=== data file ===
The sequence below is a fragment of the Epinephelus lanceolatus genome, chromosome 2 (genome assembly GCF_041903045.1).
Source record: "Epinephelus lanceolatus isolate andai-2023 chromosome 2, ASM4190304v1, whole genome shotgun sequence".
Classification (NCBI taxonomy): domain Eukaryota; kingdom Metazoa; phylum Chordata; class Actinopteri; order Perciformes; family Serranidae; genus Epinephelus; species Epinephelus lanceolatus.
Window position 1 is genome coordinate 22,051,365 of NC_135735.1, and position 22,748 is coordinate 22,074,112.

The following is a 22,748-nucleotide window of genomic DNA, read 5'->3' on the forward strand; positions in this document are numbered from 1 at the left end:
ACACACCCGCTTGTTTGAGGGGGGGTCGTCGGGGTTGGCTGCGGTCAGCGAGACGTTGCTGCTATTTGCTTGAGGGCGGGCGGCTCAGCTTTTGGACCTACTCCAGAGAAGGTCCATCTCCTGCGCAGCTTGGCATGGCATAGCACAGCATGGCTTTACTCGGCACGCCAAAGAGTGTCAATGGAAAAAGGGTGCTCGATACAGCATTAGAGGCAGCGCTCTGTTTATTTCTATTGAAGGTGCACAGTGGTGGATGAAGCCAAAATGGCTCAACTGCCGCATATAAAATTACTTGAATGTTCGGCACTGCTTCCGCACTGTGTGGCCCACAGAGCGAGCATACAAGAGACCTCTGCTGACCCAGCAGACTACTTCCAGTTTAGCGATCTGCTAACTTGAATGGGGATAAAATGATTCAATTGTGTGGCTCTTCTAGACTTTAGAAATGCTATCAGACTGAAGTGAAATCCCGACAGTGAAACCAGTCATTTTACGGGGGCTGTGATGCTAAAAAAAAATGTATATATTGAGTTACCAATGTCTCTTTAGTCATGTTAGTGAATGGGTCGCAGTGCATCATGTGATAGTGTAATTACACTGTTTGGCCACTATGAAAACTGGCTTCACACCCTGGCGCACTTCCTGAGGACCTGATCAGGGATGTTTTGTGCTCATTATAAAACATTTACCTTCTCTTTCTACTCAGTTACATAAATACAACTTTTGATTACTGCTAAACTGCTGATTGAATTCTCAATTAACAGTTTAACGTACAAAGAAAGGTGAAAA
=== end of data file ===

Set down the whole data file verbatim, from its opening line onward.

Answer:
The sequence below is a fragment of the Epinephelus lanceolatus genome, chromosome 2 (genome assembly GCF_041903045.1).
Source record: "Epinephelus lanceolatus isolate andai-2023 chromosome 2, ASM4190304v1, whole genome shotgun sequence".
Classification (NCBI taxonomy): domain Eukaryota; kingdom Metazoa; phylum Chordata; class Actinopteri; order Perciformes; family Serranidae; genus Epinephelus; species Epinephelus lanceolatus.
Window position 1 is genome coordinate 22,051,365 of NC_135735.1, and position 22,748 is coordinate 22,074,112.

The following is a 22,748-nucleotide window of genomic DNA, read 5'->3' on the forward strand; positions in this document are numbered from 1 at the left end:
ACACACCCGCTTGTTTGAGGGGGGGTCGTCGGGGTTGGCTGCGGTCAGCGAGACGTTGCTGCTATTTGCTTGAGGGCGGGCGGCTCAGCTTTTGGACCTACTCCAGAGAAGGTCCATCTCCTGCGCAGCTTGGCATGGCATAGCACAGCATGGCTTTACTCGGCACGCCAAAGAGTGTCAATGGAAAAAGGGTGCTCGATACAGCATTAGAGGCAGCGCTCTGTTTATTTCTATTGAAGGTGCACAGTGGTGGATGAAGCCAAAATGGCTCAACTGCCGCATATAAAATTACTTGAATGTTCGGCACTGCTTCCGCACTGTGTGGCCCACAGAGCGAGCATACAAGAGACCTCTGCTGACCCAGCAGACTACTTCCAGTTTAGCGATCTGCTAACTTGAATGGGGATAAAATGATTCAATTGTGTGGCTCTTCTAGACTTTAGAAATGCTATCAGACTGAAGTGAAATCCCGACAGTGAAACCAGTCATTTTACGGGGGCTGTGATGCTAAAAAAAAATGTATATATTGAGTTACCAATGTCTCTTTAGTCATGTTAGTGAATGGGTCGCAGTGCATCATGTGATAGTGTAATTACACTGTTTGGCCACTATGAAAACTGGCTTCACACCCTGGCGCACTTCCTGAGGACCTGATCAGGGATGTTTTGTGCTCATTATAAAACATTTACCTTCTCTTTCTACTCAGTTACATAAATACAACTTTTGATTACTGCTAAACTGCTGATTGAATTCTCAATTAACAGTTTAACGTACAAAGAAAGGTGAAAA